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10 Things People Don’t Realize You’re Doing Because You Have Chronic Pain — Thought Catalog

HumanSinShadow.wordpress.com

1. You cancel social plans despite actually wanting to attend. Chronic pain is like having that one shitty, sloppy relative you barely tolerate ask if they can stay with you for a week…and instead move in permanently. And by that I mean, what little energy you have left for social interactions often gets zapped up…

via 10 Things People Don’t Realize You’re Doing Because You Have Chronic Pain — Thought Catalog

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Missoula law enforcement absorbing cuts to mental health care services

The Missoula jail is often overcrowded with people who shouldn’t even be there — people with mental health and substance use issues.

Source: Missoula law enforcement absorbing cuts to mental health care services

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‘Pilgrimage’ for Andrew Butler From Prison to Federal Court Set For Thursday in Concord


Nancy West Photos

By Nancy West May 23, 2018

Photos of the Secure Psychiatric Unit of the State Prison for Men in Concord. Top left photo shows metal booths where some mentally ill patients receive group therapy. Top right shows a typical cell at SPU. Below photo shows the prison fencing outside the unit.

CONCORD — Supporters are holding a walk from the state prison in Concord to the federal courthouse for Andrew Butler of Hollis and other prisoners at the Secure Psychiatric Unit of the men’s prison on Thursday starting at 9 a.m., according to an American Friends Service Committee news release.

Called the Pilgrimage for Dignity, Compassion, and Justice, the walk will start across the street from the men’s prison on North State Street at 9 a.m. with Butler’s father, Douglas Butler, and Rep. Renny Cushing, D-Hampton, making brief statements.

The two-mile walk will proceed south with a brief stop at the State House at 9:45 a.m. then proceed to the U.S. District Court at 55 Pleasant Street by 10:45 a.m. Speakers outside the courthouse will likely include former Secure Psychiatric Unit prisoners and family members of people who have been held there, the release said.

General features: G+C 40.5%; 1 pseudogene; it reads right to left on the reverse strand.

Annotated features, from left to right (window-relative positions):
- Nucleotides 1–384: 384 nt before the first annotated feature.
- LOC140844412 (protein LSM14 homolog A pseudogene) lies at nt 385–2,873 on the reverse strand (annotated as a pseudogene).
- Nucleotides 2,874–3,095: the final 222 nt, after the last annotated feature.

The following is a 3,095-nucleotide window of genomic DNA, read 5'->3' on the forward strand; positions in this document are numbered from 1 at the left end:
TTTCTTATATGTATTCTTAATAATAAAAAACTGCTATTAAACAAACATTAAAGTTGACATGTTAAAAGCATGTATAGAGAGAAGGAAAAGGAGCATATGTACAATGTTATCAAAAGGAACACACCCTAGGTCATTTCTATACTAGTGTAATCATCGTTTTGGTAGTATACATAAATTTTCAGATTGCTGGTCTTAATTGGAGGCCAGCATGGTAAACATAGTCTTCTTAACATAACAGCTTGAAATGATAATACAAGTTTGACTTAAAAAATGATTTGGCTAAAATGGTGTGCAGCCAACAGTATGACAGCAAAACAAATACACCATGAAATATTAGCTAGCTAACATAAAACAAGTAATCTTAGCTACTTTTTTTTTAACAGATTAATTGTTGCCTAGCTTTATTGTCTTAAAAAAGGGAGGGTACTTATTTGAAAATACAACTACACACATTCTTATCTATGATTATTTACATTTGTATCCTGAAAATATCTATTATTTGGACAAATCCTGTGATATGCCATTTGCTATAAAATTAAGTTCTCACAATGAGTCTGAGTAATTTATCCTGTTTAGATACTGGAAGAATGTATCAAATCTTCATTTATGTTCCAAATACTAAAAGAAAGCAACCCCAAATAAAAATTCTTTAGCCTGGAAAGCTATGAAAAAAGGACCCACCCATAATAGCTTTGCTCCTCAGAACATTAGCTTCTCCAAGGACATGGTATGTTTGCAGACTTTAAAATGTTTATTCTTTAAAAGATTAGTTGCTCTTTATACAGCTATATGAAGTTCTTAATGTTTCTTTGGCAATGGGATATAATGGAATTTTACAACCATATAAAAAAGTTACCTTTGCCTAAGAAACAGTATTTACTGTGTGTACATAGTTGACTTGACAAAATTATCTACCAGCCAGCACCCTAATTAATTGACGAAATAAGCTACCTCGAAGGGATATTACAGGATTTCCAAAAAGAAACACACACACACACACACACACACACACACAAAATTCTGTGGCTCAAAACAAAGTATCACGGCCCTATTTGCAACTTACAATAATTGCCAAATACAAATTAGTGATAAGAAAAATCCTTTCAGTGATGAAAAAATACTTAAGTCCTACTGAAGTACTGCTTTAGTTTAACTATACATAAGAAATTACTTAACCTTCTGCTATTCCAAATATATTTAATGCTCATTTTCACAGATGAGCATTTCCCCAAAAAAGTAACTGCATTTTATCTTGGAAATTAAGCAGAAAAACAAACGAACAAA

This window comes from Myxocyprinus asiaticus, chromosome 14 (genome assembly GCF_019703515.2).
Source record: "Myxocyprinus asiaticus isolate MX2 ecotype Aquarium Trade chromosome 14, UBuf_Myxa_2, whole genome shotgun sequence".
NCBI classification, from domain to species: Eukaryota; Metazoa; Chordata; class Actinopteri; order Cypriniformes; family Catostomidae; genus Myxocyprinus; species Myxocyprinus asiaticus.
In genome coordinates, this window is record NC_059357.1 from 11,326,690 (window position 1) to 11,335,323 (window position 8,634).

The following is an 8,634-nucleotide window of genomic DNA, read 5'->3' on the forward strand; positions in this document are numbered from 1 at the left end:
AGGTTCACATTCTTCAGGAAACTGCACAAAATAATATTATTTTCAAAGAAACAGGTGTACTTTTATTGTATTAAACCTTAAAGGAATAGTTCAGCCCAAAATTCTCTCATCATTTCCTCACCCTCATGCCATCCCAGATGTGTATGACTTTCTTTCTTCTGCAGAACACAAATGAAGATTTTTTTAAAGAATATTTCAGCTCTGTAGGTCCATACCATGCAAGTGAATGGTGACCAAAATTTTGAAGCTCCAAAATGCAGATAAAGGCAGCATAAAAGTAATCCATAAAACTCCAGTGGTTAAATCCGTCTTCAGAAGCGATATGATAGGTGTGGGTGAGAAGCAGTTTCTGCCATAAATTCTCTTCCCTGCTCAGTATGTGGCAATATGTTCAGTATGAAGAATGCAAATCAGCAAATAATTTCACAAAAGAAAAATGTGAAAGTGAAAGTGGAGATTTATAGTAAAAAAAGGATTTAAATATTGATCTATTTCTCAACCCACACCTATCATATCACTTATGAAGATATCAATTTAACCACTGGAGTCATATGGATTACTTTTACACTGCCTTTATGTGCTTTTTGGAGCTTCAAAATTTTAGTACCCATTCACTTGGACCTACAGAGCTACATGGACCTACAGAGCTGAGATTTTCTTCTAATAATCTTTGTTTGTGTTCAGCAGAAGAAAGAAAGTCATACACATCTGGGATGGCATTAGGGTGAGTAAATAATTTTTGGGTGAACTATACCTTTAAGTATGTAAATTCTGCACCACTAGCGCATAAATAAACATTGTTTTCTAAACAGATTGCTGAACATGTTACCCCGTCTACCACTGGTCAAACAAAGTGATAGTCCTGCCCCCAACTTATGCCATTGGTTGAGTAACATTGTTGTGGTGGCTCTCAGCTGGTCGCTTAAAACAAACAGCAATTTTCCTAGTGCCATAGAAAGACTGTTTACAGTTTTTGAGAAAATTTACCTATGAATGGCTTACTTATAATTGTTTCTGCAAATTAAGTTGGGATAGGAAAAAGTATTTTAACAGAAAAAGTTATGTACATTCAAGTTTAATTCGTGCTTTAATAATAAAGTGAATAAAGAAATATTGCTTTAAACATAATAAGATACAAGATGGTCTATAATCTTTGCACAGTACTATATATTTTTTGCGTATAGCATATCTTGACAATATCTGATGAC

The walk is scheduled to coincide with a hearing inside the courthouse on Andrew Butler’s habeas corpus petition demanding to be transferred to a psychiatric hospital because he isn’t charged with or been convicted of a crime. Douglas Butler said previously that his son had interactions with the Hollis police in December, but any charges were dismissed.

The public court hearing is set for 11 a.m.

Andrew Butler, a 21-year-old resident of Hollis, was committed to the New Hampshire Hospital, the state’s psychiatric hospital, in the fall of 2017.  From there, he was sent to the Secure Psychiatric Unit at the prison.

 

 “He is held as a mental health patient without being in an accredited hospital, denied contact visits with his father, denied contact visits with his attorney, forced to wear prison clothing,” his attorney Sandra Bloomenthal wrote in the habeas corpus petition filed in federal court. “He is locked down 23 hours a day. He has been tasered. The treatment he has received is cruel and unusual punishment without having been convicted of a crime and with no pending criminal process.”

 

…………………….. .http://indepthnh.org/2018/05/23/pilgrimage-for-andrew-butler-from-prison-to-federal-court-set-for-thursday-in-concord/

The Pilgrimage for Dignity, Compassion, and Justice is sponsored by the American Friends Service Committee, NH Voices of Faith, and Advocates for Ethical Mental Health Treatment. More information can be obtained by calling  (603) 491-0198 or (603) 859-0199, according to the release. ……http://indepthnh.org/2018/05/23/pilgrimage-for-andrew-butler-from-prison-to-federal-court-set-for-thursday-in-concord/


‘Insane’: America’s 3 Largest Psychiatric Facilities Are Jails-Big Jump Seen In Number Of Inmates Prescribed Psychiatric Drugs In California

 

Big Jump Seen In Number Of Inmates Prescribed Psychiatric Drugs In California

An average of 13,776 inmates in 45 California counties were on psychotropic medications in 2016-2017, a recent report found. That is up from 10,999 five years ago.

erwin rachbauer/imageBROKER RM/Getty Images

When 47-year-old Edward Vega arrived in jail, he couldn’t quiet the voices in his head. He felt paranoid, as though he was losing control. “I knew if I didn’t get my medication, I was going to hurt someone,” says Vega.

He was right. A week after being arrested for alleged drug possession, Vega says, he assaulted a fellow inmate and ended up in isolation, which only made him feel worse.

Finally, a doctor prescribed drugs that Vega says helped. He had been taking them on the outside but ran out just before he was arrested.

“The medication hasn’t totally taken away the voices, but I am able to differentiate reality from fiction,” says Vega, who was released three months ago.

The number of inmates in California who’ve been prescribed psychiatric drugs has jumped about 25 percent in five years, according to a recent analysis of state data. These inmates now account for about a fifth of the county jail population across the state.